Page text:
A telegram was received from the police
authorities of Grand Island Saturday morn
ing by Chief Dot:-hue stating that they
had arrested a suspicious character who
was thought to answer the description of
the escaped robber. Ths complete descrip
tion of the other party to the crime' was
Immediately telegraphed to Orand Island,
nnd as no response has been received It la
not thought the Grand Island prisoner will
prove to be Elliot's partner.
Chief Donahue telegraphed the chief of
police at Denver Friday morning for more
explicit Information concerning Elliott and
his pnrtner, and received a reply Saturday
morning stating that both men were well
known to the Denver police as night prowl
ers and all-around desperate characters.
Elliott's partner proves to be James E.
Mitchell, who served three years In the
penitentiary at Canon City, Colo., with
Elliott on the charge of burglary snd safe
blowing. When arrested on the burglary
charge at Denver, Mitchell gave his resi
dence as Omaha and said he was a baker
by occupation. Pictures of Elliott and
Mitchell were also sent by ths Denver
When asked if there was any truth In
the story that he had been robbed of $17,600
worth of diamonds and jewelry, Mr. Son
"That Is nil humbug. I thought It
would be about $,000 and The Bee was the
only paper In town that had the whole
story right from start to finish. Just as It
BOB JOHNSON IS SHIPPED
Colored Boss Is Put on ths Rollers
stud Told Never to Come
'Another undesirable citizen from the view,
point of the police has been Induced to leave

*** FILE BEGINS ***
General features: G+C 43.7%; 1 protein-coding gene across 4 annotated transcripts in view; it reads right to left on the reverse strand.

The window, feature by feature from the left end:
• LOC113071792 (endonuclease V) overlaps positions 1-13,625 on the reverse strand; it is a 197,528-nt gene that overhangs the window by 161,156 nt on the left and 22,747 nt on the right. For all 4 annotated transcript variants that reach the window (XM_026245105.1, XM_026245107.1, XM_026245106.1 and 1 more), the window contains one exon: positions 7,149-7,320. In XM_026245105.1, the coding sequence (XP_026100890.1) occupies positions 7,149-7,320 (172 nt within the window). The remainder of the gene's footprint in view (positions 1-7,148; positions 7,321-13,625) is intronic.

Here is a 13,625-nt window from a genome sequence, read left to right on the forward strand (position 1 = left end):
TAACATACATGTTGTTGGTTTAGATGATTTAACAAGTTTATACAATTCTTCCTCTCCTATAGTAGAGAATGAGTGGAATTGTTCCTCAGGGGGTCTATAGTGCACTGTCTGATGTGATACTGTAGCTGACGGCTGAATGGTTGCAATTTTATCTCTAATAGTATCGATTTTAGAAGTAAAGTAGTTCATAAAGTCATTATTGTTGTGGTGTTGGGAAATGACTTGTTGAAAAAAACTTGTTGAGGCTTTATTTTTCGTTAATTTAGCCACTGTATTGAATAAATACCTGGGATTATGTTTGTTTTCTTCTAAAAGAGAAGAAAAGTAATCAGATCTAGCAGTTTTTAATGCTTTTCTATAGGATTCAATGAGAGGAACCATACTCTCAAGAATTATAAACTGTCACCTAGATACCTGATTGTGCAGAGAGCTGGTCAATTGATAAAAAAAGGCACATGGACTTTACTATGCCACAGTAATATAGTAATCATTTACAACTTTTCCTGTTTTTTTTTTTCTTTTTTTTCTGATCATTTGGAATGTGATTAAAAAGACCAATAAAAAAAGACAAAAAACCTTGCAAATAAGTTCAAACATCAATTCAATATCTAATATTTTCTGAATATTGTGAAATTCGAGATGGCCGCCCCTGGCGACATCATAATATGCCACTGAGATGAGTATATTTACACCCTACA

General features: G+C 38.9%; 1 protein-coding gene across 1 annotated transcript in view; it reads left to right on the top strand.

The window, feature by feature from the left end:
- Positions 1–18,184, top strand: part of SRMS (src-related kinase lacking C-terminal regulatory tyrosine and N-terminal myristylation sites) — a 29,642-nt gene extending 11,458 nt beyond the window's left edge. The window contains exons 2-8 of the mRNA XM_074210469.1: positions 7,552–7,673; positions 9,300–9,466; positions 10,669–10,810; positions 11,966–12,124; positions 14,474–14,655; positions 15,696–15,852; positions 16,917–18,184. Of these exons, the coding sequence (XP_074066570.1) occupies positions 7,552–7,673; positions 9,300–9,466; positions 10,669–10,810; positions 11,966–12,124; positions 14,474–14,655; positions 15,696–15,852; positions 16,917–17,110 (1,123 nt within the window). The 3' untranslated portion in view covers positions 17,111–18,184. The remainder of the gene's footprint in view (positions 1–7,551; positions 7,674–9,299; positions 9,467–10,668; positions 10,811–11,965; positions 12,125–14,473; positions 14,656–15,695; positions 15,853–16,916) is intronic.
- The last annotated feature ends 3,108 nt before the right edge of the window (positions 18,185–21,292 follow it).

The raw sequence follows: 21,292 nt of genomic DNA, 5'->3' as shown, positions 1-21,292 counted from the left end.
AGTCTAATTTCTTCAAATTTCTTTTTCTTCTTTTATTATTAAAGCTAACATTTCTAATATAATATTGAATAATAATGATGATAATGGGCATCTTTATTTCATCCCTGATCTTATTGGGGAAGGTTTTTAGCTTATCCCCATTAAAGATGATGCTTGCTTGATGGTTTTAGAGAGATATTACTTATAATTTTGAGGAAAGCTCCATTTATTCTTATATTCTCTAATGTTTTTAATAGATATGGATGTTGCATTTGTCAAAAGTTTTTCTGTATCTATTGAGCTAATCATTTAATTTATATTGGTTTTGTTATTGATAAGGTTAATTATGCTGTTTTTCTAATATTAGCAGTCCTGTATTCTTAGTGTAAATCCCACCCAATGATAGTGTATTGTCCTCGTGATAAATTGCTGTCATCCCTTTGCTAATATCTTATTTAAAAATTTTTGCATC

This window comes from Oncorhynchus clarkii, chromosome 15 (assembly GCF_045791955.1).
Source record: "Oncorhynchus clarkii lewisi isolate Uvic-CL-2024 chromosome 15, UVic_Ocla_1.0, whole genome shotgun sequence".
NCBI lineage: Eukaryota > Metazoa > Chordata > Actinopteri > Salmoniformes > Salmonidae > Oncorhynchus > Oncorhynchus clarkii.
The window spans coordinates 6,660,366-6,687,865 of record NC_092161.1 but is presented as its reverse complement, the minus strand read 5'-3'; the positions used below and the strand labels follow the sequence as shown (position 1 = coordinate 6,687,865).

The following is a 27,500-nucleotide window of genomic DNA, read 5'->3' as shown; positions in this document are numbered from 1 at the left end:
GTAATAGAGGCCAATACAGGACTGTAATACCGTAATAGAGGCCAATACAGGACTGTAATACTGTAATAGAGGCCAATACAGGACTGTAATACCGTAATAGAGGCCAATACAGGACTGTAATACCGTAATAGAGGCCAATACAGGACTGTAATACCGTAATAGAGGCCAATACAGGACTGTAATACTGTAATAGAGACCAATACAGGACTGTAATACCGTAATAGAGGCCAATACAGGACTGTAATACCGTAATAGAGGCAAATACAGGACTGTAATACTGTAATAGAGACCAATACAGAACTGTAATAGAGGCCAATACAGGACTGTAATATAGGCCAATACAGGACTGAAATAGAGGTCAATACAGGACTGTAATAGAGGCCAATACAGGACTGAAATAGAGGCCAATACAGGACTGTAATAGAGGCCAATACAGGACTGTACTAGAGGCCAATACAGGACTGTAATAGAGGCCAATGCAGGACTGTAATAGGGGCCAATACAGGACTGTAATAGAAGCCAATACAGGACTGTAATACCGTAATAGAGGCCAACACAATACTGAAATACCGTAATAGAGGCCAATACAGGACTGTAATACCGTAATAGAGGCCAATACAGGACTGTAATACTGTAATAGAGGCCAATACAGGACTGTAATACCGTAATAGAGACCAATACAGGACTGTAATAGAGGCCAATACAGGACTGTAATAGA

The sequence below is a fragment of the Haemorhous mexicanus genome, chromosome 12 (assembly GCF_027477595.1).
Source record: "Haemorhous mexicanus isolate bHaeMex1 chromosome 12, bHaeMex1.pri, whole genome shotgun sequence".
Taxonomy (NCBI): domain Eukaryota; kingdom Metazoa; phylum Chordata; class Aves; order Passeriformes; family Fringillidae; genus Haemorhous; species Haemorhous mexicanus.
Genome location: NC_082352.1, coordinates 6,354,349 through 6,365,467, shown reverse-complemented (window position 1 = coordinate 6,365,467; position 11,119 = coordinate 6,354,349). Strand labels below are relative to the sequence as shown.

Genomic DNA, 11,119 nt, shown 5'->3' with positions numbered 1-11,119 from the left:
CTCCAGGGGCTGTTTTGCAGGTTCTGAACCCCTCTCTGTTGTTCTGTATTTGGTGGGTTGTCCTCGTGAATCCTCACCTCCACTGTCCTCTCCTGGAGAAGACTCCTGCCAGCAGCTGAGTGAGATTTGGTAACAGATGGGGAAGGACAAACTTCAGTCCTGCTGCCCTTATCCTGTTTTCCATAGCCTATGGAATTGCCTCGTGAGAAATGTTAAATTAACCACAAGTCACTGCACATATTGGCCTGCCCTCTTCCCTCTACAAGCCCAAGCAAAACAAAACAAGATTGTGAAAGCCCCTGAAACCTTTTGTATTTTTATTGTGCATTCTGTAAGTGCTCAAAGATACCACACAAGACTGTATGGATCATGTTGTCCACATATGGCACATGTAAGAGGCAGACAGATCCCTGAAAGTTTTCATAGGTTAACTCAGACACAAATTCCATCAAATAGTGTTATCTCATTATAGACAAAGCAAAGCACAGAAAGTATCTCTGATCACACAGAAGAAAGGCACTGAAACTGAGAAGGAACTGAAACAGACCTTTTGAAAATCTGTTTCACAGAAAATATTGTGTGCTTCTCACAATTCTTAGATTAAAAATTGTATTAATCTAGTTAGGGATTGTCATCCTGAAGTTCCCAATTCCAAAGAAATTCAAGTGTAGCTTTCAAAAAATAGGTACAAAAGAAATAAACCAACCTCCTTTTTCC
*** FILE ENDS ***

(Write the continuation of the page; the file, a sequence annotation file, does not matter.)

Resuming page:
Omaha for good and all In the person of
Bob JohnBon. a well known colored man of
prominence among the colored population of
the Third ward. Johnson had acquired
considerable notoriety and Influence, poli
tical nnd otherwise, among the denizens of
the neighborhood through his assistance In
getting them out on ball after they were
arrested. The Johnson machine evidently
slipped n cog, as Johnson was given hours
to leave town Friday nnd Chief Savage
has ordered his Immediate arrest If he re
turns. The Incident has caused exceeding
weeping and walling and gnashing of
molars among Johnson's old-time friends
PROTEST ON THE DECISION
South Dakota Press Complains at
Ruling: of Interstate Com
Gerrlt Fort, assistant general passenger
agent of the I'nlon Pacific, has returned
from a business trip to Sioux Falls, S. D.
While there he also attended a Session of
the South Dnkota Press association, which
had met to protest against the action of
the Interstate Commerce commis don In do-
during It unlawful to exchange advertis
ing space in the newspapers for transporta
tion. A resolution to call upon the senators
and representative to protest against the
ruling was voted down and It was decided
to wait for the decision of the supreme
court In the Monon case, which Is now be
fore that body.
Does not depend upon flowers
and palms alone for its beauty
there are mountains wonder
natural scenery and charmiug
wutering places innumerable.
And then the air is better differ
ent there's the scant of the
flowers, of course, but a drier,
finer air, like Colorado. It is
A Great Winter Resort
California is the place for you
this winter. No other place is
just like it for your winter's trip.
The dirict line to California Is the
For California booklets and Full Information
CITY TICKET OFFICE. 1324 Farnam St.
Phone Douglan 334
JLANT0N BROOD IN COURT
harlty Authorities Ijiy Troubles of
FnmllT to lueompeteuey
Thomas Blanton snd his bm.d of flvo
unkempt children were before Juvenile
court Saturday morning on complaint of
Miss Riddle of the Associated Charities.
Blanton has hren receiving public aid for
some time, but Miss Riddle told the court
Mrs. Blanton did not keep thelt house In ft
habitable condition and the children appar
ently pot Httle attention. She snld she